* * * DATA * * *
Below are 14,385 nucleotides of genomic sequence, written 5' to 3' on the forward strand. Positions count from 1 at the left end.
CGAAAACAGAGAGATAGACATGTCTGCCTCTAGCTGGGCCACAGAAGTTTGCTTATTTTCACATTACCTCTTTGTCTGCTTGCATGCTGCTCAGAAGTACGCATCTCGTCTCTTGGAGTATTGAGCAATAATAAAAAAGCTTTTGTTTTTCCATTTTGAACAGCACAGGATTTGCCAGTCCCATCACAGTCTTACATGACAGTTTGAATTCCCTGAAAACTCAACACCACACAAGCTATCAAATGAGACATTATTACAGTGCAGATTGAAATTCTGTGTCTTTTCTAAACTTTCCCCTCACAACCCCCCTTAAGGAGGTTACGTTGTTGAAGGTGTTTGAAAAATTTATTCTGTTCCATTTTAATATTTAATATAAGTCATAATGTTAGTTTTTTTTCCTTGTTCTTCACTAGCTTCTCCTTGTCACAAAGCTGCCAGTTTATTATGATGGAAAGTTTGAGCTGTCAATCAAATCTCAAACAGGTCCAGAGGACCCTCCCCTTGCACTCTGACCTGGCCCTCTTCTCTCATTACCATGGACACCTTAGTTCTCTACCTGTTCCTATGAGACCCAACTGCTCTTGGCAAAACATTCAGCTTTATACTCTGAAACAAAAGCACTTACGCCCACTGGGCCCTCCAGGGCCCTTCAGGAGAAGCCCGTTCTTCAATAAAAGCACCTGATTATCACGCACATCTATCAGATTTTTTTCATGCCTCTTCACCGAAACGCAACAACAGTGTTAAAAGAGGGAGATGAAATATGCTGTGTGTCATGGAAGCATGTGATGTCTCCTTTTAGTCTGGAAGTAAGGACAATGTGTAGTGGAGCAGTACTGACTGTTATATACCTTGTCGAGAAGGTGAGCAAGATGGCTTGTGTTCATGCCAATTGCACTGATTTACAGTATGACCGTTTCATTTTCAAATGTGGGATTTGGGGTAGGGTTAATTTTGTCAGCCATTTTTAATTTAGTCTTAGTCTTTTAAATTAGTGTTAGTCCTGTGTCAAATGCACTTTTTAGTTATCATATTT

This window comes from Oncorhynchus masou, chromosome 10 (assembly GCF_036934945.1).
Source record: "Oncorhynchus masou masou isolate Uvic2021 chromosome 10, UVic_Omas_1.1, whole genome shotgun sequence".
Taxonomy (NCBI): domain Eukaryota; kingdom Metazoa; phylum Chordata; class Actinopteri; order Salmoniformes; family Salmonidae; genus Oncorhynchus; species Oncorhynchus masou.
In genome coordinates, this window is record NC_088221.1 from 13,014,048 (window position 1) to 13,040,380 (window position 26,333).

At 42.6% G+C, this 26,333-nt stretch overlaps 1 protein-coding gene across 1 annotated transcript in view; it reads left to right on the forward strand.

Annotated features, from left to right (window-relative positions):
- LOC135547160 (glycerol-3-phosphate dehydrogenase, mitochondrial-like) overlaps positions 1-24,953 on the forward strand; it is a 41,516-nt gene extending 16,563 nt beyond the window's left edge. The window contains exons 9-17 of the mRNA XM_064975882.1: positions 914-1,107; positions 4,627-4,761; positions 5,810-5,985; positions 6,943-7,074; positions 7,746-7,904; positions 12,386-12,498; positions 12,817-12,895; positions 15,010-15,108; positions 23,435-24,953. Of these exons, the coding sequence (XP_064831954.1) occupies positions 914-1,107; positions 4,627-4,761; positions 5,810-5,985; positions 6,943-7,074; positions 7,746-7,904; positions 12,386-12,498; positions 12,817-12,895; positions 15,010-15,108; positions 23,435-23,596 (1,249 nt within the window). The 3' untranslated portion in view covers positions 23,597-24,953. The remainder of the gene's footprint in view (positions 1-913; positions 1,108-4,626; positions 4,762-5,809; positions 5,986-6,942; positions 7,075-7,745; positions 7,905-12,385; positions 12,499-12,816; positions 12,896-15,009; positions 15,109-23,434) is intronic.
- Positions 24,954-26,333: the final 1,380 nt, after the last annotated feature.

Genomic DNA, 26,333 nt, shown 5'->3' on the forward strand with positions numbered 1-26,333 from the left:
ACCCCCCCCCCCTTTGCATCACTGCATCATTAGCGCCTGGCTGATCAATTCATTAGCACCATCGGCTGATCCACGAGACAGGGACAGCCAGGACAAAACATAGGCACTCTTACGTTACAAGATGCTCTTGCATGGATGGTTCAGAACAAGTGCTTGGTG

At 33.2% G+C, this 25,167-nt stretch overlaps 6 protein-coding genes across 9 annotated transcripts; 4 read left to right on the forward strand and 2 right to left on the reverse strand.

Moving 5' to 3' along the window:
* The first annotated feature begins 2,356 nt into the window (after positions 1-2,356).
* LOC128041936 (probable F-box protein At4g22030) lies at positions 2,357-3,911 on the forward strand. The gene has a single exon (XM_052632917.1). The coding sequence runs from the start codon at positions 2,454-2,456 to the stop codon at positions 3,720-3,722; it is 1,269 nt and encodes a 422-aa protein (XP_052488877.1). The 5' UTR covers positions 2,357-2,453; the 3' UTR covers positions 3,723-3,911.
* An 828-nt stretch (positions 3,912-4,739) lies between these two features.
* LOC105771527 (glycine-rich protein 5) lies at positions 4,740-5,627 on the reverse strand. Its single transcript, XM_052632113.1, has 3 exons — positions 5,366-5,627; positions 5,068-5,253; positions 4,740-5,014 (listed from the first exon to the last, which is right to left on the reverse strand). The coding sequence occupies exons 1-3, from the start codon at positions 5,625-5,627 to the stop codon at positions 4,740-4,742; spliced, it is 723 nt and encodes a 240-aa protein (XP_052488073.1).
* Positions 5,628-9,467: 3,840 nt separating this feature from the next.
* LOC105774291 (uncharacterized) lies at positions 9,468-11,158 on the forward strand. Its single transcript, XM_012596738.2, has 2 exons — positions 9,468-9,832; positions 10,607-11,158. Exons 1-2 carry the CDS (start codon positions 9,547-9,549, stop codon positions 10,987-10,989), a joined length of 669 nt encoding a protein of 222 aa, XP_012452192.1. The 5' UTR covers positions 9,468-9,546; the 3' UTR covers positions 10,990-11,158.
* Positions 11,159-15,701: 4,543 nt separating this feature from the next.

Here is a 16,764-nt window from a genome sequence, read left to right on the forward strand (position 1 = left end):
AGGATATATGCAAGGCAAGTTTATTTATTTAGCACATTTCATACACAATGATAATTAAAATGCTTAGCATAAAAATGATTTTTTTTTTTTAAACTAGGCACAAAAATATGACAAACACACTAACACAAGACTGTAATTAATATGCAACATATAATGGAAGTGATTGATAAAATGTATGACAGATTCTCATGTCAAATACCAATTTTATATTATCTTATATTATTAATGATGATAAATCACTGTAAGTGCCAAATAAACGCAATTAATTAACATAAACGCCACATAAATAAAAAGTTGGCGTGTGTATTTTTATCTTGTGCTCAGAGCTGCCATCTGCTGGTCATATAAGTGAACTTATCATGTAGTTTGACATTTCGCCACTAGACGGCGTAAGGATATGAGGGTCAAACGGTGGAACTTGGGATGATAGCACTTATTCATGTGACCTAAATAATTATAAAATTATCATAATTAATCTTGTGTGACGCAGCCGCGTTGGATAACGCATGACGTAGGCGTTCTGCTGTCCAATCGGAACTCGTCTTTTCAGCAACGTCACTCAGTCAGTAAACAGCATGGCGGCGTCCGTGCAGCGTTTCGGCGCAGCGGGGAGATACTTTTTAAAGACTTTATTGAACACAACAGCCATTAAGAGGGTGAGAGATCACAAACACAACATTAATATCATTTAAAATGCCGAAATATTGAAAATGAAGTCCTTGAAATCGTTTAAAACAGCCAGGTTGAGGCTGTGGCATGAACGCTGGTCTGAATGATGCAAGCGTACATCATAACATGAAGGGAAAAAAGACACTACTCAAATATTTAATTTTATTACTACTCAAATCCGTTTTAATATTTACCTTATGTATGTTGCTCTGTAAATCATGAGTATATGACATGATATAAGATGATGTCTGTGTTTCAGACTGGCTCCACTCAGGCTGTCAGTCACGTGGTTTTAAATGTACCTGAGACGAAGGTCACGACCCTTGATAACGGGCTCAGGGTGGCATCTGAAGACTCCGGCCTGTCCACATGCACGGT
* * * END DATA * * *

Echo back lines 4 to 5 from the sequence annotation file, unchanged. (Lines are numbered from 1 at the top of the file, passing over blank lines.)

Source record: "Oncorhynchus masou masou isolate Uvic2021 chromosome 10, UVic_Omas_1.1, whole genome shotgun sequence".
Taxonomy (NCBI): domain Eukaryota; kingdom Metazoa; phylum Chordata; class Actinopteri; order Salmoniformes; family Salmonidae; genus Oncorhynchus; species Oncorhynchus masou.